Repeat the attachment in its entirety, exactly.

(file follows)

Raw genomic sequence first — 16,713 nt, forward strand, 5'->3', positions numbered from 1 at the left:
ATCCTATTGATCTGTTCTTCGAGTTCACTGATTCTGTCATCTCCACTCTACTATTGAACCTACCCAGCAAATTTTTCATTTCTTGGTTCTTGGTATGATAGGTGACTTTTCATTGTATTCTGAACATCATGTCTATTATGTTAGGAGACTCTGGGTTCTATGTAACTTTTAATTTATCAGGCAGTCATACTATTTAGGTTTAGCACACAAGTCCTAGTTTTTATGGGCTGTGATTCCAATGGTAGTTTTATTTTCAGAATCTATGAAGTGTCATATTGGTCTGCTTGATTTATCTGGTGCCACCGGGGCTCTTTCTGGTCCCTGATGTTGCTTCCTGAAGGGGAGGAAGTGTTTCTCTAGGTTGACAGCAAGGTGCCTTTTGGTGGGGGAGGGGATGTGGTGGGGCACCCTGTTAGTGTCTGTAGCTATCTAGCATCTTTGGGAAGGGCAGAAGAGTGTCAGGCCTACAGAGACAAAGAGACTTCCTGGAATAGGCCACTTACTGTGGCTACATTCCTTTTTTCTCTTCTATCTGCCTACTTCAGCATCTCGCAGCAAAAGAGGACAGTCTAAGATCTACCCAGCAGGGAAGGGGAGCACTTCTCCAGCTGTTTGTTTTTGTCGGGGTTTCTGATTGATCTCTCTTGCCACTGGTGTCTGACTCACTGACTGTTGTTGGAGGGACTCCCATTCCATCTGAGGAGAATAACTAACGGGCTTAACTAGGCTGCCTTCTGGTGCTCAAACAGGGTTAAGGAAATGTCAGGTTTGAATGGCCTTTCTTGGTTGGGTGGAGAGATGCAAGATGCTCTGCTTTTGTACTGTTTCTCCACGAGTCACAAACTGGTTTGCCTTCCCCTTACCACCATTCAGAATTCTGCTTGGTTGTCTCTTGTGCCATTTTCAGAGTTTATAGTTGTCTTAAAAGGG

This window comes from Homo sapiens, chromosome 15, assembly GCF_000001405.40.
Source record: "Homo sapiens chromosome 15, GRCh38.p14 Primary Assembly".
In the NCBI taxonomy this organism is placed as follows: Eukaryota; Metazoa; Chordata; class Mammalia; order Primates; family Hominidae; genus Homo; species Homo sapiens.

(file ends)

Raw genomic sequence first — 16,713 nt, forward strand, 5'->3', positions numbered from 1 at the left:
ATCCTATTGATCTGTTCTTCGAGTTCACTGATTCTGTCATCTCCACTCTACTATTGAACCTACCCAGCAAATTTTTCATTTCTTGGTTCTTGGTATGATAGGTGACTTTTCATTGTATTCTGAACATCATGTCTATTATGTTAGGAGACTCTGGGTTCTATGTAACTTTTAATTTATCAGGCAGTCATACTATTTAGGTTTAGCACACAAGTCCTAGTTTTTATGGGCTGTGATTCCAATGGTAGTTTTATTTTCAGAATCTATGAAGTGTCATATTGGTCTGCTTGATTTATCTGGTGCCACCGGGGCTCTTTCTGGTCCCTGATGTTGCTTCCTGAAGGGGAGGAAGTGTTTCTCTAGGTTGACAGCAAGGTGCCTTTTGGTGGGGGAGGGGATGTGGTGGGGCACCCTGTTAGTGTCTGTAGCTATCTAGCATCTTTGGGAAGGGCAGAAGAGTGTCAGGCCTACAGAGACAAAGAGACTTCCTGGAATAGGCCACTTACTGTGGCTACATTCCTTTTTTCTCTTCTATCTGCCTACTTCAGCATCTCGCAGCAAAAGAGGACAGTCTAAGATCTACCCAGCAGGGAAGGGGAGCACTTCTCCAGCTGTTTGTTTTTGTCGGGGTTTCTGATTGATCTCTCTTGCCACTGGTGTCTGACTCACTGACTGTTGTTGGAGGGACTCCCATTCCATCTGAGGAGAATAACTAACGGGCTTAACTAGGCTGCCTTCTGGTGCTCAAACAGGGTTAAGGAAATGTCAGGTTTGAATGGCCTTTCTTGGTTGGGTGGAGAGATGCAAGATGCTCTGCTTTTGTACTGTTTCTCCACGAGTCACAAACTGGTTTGCCTTCCCCTTACCACCATTCAGAATTCTGCTTGGTTGTCTCTTGTGCCATTTTCAGAGTTTATAGTTGTCTTAAAAGGG

This window comes from Homo sapiens, chromosome 15, assembly GCF_000001405.40.
Source record: "Homo sapiens chromosome 15, GRCh38.p14 Primary Assembly".
In the NCBI taxonomy this organism is placed as follows: Eukaryota; Metazoa; Chordata; class Mammalia; order Primates; family Hominidae; genus Homo; species Homo sapiens.